I’m not sure we understand the strength that comes from a word of encouragement offered at the right time.
There are tons of people who can think of a million reasons why something might not work, before they can think of one reason why it might. I used to be surrounded by those kinda folks. Not their fault, mind you. They flocked to me because I was one of their ilk. I was just like them: negative, discouraging, fearful, lost in narcissism. The world was all about poor lil me and the horrible things I was sure would happen once that other shoe finally dropped.
I absolutely hate thinking about what I was like in that other life!
The only good reason to recall it now is that it serves the purpose of showing how much God can do with one sad sack, and how He can drastically change the path of someone wandering aimlessly through life.
This week, my Monday night group talked about busting out of isolation and becoming a part of the larger community in life.
I had ears to hear.
When sharing time came, I told the story of one summer afternoon when I was venting my angry bitterness about another individual to a group of “friends” when I noticed that one by one they had snuck away, to another part of the yard, where they stood chatting, laughing, joking with one another and enjoying the party.
I was still fuming.
What was their problem, I thought, don’t they get how badly I have been hurt by this person?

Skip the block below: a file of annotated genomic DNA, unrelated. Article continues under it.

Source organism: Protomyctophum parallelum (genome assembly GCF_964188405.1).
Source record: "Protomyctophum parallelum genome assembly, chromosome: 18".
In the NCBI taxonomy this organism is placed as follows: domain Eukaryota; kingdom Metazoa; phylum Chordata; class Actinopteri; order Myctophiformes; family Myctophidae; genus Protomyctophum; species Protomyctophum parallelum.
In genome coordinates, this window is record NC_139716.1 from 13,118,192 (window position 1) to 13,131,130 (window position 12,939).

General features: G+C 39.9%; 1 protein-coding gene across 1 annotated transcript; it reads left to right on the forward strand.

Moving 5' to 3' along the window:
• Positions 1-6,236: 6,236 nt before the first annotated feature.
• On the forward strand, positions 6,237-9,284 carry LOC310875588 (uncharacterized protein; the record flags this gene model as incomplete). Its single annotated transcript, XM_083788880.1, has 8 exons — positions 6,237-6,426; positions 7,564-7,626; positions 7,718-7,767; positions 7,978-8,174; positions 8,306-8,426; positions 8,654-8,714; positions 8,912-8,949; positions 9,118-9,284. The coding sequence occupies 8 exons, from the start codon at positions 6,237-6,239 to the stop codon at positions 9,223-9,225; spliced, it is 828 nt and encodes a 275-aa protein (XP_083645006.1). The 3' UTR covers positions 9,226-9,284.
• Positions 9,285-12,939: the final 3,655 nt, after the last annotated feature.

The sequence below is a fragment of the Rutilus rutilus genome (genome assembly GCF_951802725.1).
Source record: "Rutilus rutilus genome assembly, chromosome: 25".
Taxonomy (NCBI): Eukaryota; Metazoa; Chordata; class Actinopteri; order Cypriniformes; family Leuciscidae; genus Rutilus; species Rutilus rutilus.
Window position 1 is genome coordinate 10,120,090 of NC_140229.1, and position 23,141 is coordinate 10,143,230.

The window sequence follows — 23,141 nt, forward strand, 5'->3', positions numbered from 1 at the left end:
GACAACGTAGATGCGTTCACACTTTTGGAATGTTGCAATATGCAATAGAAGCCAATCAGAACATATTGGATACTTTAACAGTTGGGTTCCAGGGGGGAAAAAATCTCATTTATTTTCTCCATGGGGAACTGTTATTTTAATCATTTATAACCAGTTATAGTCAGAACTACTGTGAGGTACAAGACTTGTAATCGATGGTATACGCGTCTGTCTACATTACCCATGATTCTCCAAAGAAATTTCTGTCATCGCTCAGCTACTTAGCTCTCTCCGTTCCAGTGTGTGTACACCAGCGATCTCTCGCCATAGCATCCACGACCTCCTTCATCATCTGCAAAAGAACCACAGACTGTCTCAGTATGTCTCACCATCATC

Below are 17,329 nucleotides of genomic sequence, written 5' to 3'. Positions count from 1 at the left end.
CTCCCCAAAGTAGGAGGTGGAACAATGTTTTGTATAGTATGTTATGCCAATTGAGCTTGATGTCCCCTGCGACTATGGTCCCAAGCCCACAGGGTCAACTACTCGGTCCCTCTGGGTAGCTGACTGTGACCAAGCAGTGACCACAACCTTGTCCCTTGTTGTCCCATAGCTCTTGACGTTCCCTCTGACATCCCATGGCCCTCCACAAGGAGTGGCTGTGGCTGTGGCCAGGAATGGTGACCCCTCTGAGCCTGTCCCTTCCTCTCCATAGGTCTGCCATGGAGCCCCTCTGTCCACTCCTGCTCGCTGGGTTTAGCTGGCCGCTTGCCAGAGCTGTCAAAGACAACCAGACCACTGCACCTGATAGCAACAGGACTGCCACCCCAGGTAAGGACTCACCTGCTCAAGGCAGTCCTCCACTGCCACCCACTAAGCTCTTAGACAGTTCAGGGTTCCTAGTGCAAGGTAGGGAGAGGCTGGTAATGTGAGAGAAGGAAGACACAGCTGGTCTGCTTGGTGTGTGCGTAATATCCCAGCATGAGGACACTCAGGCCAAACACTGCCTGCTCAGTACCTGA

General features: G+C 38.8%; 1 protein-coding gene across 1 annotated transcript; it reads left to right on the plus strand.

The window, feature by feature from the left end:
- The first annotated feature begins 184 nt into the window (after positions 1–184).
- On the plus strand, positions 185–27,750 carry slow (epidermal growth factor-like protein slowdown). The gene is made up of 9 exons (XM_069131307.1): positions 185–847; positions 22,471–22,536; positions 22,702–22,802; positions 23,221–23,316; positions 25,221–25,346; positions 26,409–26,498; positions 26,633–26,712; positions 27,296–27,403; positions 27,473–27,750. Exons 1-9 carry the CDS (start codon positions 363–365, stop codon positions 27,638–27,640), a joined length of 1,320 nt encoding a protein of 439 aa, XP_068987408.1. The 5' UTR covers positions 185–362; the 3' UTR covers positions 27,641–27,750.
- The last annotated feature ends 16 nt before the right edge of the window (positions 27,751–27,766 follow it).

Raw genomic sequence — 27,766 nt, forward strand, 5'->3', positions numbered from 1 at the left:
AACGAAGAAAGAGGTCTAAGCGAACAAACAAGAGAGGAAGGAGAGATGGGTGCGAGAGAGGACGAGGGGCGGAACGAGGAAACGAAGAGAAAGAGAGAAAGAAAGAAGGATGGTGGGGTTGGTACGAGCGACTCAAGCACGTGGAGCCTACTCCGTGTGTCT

That experience was an eye opener for me. Once I had time to process what had happened in that back yard, I realized that I had done 3 things a winsome person never does.
1. Turned a fun event into an anxious and boorish drama.
2. Tried to make my problem everyone else’s problem, without their permission.
3. Bought the lie satan tells, that
expressing spewing my anger or bitterness would assuage my anger and bitterness.
It doesn’t work that way, friends.
If I had been smart, I would have done this, instead:
1. Had a good cry. Tears are a language God understands.
2. Found one individual who was spiritually mature and gifted with discernment to tell my story to, gaining wisdom and direction that would have moved me forward without making me a social pariah.
3. Prayed until the pain went away, or at least until it was diminished by half.
The reason I didn’t act in this right way, was…
1. I wasn’t mature enough in my faith to realize that a lot of life is pain, but a lot is joy too, and we get to choose which path we want to walk.
2. I hadn’t yet learned that forgiveness feels better than bitterness ever will, and putting a smile on Jesus’ face is far more satisfying than drawing a target on the back of some imagined enemy.
3. I had never sought to surround myself with “can do” personalities.
Here’s the thing: In this life, we will be humbled. That’s not a bad thing. And it’s not at all the same as being humiliated. Being humbled is like being invited to the block party that is forever going on at Jesus’ house and realizing that the only way to join in on the fun is for you to decide that you want to join in on the fun.
We become humble when we respond in the affirmative to God’s invitation to join Him. It’s at that moment that we leave our isolation, don our party hats, grab a kazoo, and start blowing. :)
This Easter, consider joining the party at Jesus’ house.
If you need directions to Jesus’ house, contact me. I’ll show you the way.